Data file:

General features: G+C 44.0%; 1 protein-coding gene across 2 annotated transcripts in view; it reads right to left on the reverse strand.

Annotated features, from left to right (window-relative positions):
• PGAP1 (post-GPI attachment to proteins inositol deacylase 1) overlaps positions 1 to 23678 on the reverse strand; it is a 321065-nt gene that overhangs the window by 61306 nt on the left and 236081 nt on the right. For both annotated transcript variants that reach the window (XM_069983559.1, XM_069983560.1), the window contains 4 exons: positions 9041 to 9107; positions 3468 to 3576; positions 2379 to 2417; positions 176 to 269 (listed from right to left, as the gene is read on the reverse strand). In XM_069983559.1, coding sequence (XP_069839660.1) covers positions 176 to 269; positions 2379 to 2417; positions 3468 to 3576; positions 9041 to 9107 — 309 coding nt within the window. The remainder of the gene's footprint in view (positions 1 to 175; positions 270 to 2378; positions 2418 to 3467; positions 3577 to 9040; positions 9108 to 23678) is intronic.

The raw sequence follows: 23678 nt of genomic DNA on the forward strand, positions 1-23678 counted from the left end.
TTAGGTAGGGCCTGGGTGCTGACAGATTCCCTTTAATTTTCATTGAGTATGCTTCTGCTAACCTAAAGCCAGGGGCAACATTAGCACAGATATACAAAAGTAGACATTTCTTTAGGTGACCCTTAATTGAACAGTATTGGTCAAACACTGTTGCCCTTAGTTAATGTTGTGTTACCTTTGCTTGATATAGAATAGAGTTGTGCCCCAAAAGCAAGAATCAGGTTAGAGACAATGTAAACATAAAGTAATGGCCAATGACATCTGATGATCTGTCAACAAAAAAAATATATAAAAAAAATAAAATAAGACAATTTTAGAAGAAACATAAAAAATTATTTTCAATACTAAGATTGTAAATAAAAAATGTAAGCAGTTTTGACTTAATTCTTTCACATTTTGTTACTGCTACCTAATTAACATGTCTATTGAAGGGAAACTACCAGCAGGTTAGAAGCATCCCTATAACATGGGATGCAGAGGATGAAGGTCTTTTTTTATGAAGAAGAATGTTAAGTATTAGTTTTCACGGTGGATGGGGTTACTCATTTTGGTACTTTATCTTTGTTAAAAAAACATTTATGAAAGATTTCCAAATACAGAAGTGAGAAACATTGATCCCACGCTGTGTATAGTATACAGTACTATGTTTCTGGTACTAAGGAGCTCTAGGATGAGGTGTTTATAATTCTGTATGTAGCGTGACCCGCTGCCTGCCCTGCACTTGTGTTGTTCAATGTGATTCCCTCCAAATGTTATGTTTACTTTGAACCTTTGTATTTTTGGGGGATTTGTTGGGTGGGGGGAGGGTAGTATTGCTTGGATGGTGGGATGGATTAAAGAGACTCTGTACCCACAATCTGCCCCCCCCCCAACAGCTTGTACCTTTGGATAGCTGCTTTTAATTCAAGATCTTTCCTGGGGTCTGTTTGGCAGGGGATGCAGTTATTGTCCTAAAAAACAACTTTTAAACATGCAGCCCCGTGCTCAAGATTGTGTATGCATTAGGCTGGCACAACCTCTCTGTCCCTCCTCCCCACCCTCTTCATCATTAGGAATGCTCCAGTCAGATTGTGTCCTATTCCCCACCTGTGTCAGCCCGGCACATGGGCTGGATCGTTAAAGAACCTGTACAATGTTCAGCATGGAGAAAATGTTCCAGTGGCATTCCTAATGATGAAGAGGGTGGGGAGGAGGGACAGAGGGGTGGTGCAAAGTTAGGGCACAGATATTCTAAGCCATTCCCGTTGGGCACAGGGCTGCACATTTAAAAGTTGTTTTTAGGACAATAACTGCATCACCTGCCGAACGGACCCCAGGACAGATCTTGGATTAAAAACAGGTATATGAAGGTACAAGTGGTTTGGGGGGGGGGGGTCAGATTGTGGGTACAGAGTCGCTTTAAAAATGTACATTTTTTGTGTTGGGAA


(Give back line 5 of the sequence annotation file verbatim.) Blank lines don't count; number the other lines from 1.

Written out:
TTAGGTAGGGCCTGGGTGCTGACAGATTCCCTTTAATTTTCATTGAGTATGCTTCTGCTAACCTAAAGCCAGGGGCAACATTAGCACAGATATACAAAAGTAGACATTTCTTTAGGTGACCCTTAATTGAACAGTATTGGTCAAACACTGTTGCCCTTAGTTAATGTTGTGTTACCTTTGCTTGATATAGAATAGAGTTGTGCCCCAAAAGCAAGAATCAGGTTAGAGACAATGTAAACATAAAGTAATGGCCAATGACATCTGATGATCTGTCAACAAAAAAAATATATAAAAAAAATAAAATAAGACAATTTTAGAAGAAACATAAAAAATTATTTTCAATACTAAGATTGTAAATAAAAAATGTAAGCAGTTTTGACTTAATTCTTTCACATTTTGTTACTGCTACCTAATTAACATGTCTATTGAAGGGAAACTACCAGCAGGTTAGAAGCATCCCTATAACATGGGATGCAGAGGATGAAGGTCTTTTTTTATGAAGAAGAATGTTAAGTATTAGTTTTCACGGTGGATGGGGTTACTCATTTTGGTACTTTATCTTTGTTAAAAAAACATTTATGAAAGATTTCCAAATACAGAAGTGAGAAACATTGATCCCACGCTGTGTATAGTATACAGTACTATGTTTCTGGTACTAAGGAGCTCTAGGATGAGGTGTTTATAATTCTGTATGTAGCGTGACCCGCTGCCTGCCCTGCACTTGTGTTGTTCAATGTGATTCCCTCCAAATGTTATGTTTACTTTGAACCTTTGTATTTTTGGGGGATTTGTTGGGTGGGGGGAGGGTAGTATTGCTTGGATGGTGGGATGGATTAAAGAGACTCTGTACCCACAATCTGCCCCCCCCCCAACAGCTTGTACCTTTGGATAGCTGCTTTTAATTCAAGATCTTTCCTGGGGTCTGTTTGGCAGGGGATGCAGTTATTGTCCTAAAAAACAACTTTTAAACATGCAGCCCCGTGCTCAAGATTGTGTATGCATTAGGCTGGCACAACCTCTCTGTCCCTCCTCCCCACCCTCTTCATCATTAGGAATGCTCCAGTCAGATTGTGTCCTATTCCCCACCTGTGTCAGCCCGGCACATGGGCTGGATCGTTAAAGAACCTGTACAATGTTCAGCATGGAGAAAATGTTCCAGTGGCATTCCTAATGATGAAGAGGGTGGGGAGGAGGGACAGAGGGGTGGTGCAAAGTTAGGGCACAGATATTCTAAGCCATTCCCGTTGGGCACAGGGCTGCACATTTAAAAGTTGTTTTTAGGACAATAACTGCATCACCTGCCGAACGGACCCCAGGACAGATCTTGGATTAAAAACAGGTATATGAAGGTACAAGTGGTTTGGGGGGGGGGGGTCAGATTGTGGGTACAGAGTCGCTTTAAAAATGTACATTTTTTGTGTTGGGAA